As you can see it is totally different from the Dynamic root-two rectangle, being only boring old Static symmetry. Or, no, wait. That's insane. They're actually pretty close, and if we're slopping things into a frame with a paintbrush or a camera, they're going to come out indistinguishable. If we refer to Mr. Hambidge's explanations of How This Explains Everything, we find him introducing at least this much slop in order to force pictures to fit his model. If you're willing to go as far as 7:5 (boring, Static), the difference becomes virtually invisible. On, say, a 20 by 28 inch canvas, you can draw that same mesh of lines to be, on average, 0.14 inches off of the "perfect" ones from the root-two rectangle.

Notice that the perpendiculars are starting to land on that long side with a little gap, which gets larger as the rectangles get longer and skinnier. Don't worry, Mr. Hambidge has a solution, which is to shove in some more lines:

This isn't even a complete set. I am moderately certain that at least some statements of Dynamic Symmetry allow you to draw in a lot more diagonals, but let us take this as the basic set. As if this was not enough, you can chop his rectangles in to smaller ones, and draw the lines in those instead. Imagine, if you will, 5 copies of the rectangle above stacked on top of one another. The result is a rectangle with the same ratio of sides, but instead of merely 12 diagonal lines, you have 60 of them to play with. If that doesn't work, you can rotate the whole mess 90 degrees. Since most of his rectangles are too skinny to actually describe much actual Art, Mr. Hambidge also introduced a system by which you can shove his magic rectangles into other shaped pictures by padding them with squares and rectangles. This allows you to shovel his bewildering nets of lines around almost arbitrarily in the frame.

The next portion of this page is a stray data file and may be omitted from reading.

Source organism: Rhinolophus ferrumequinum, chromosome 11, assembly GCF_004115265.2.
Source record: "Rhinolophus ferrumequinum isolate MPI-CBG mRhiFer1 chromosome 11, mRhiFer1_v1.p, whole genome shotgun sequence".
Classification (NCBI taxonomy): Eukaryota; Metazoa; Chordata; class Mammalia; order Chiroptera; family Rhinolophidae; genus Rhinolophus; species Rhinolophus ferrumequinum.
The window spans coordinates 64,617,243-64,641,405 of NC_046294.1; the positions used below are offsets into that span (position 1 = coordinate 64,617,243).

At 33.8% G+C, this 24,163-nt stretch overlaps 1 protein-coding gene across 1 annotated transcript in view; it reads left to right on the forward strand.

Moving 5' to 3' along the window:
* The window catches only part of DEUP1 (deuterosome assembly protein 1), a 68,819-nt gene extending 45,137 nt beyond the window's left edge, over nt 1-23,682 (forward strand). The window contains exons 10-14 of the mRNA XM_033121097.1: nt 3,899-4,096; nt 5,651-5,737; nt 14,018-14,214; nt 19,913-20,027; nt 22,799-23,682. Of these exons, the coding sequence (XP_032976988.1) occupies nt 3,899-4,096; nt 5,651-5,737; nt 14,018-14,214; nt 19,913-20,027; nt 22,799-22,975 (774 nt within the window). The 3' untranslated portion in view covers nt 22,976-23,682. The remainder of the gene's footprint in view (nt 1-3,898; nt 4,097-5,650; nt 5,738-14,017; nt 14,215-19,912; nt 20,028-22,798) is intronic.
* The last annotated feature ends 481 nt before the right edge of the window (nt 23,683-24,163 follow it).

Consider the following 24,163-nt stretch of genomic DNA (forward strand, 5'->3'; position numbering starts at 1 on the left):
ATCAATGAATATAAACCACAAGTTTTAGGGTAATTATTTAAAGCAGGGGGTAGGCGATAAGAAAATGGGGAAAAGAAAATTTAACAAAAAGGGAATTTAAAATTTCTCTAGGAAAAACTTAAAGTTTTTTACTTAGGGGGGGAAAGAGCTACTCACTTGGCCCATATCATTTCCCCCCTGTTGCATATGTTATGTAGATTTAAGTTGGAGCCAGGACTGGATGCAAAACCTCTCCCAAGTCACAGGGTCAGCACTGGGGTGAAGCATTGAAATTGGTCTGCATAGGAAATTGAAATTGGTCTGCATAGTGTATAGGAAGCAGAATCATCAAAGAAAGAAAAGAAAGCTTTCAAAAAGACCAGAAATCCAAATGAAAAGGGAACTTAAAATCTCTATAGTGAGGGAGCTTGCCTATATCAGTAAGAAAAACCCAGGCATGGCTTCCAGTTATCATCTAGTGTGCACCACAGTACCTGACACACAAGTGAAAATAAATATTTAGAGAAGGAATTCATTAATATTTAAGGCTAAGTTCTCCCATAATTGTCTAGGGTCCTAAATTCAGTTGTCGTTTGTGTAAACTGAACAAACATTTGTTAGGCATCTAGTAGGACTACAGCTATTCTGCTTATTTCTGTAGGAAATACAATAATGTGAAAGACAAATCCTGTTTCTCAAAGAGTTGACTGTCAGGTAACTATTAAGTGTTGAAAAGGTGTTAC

Now, it is worth noting that the square root rectangles are exactly the ones where this business of drawing that perpendicular to the diagonal will land on the long side in a good place. In general, a 1 to square root of N rectangle can be divided up in to N equal rectangles, like a loaf of bread. Each of those N rectangles will have the same proportions, and that perpendicular thing will land as the diagonal of the new, smaller, rectangles. Each of the five rectangles in the thing above is similar in the strict geometrical sense to the surrounding one.

Which is neat, but seems to be apropos of absolutely nothing. Who cares, ultimately?

The general method for Explaining Art a la Jay Hambidge is to locate any sort of diagonal things in the frame. These can be actual diagonal elements (the girl's arm, the pier, the fence) or you can just look for single objects (the face, the urn, the flower). Then you sift through the family of magic rectangles seeing which one gives you the most near-coincidences when you slide it around to best-fit. Then you pad it into place according to his remarkably flexible system of compound rectangles and if that doesn't quite work, you crop the original a little to get things to line up a bit better.

In a pinch you can just give up padding entirely and shove the magic rectangle of choice into the frame in the right spot, and hope nobody notices.

See, for instance, Bellows' painting of Dempsey and Firpo, which places various legs and things per the "root 5 rectangle". This painting was allegedly designed by the painter to fit, and it sort of does. But the magic rectangle in question has to be placed just-so in the frame, and even then the alignments are somewhat vague. It's certainly credible in this case that it was deliberate, since we (apparently) have the painter's affidavit as it were, but that doesn't make the alignments any more precise.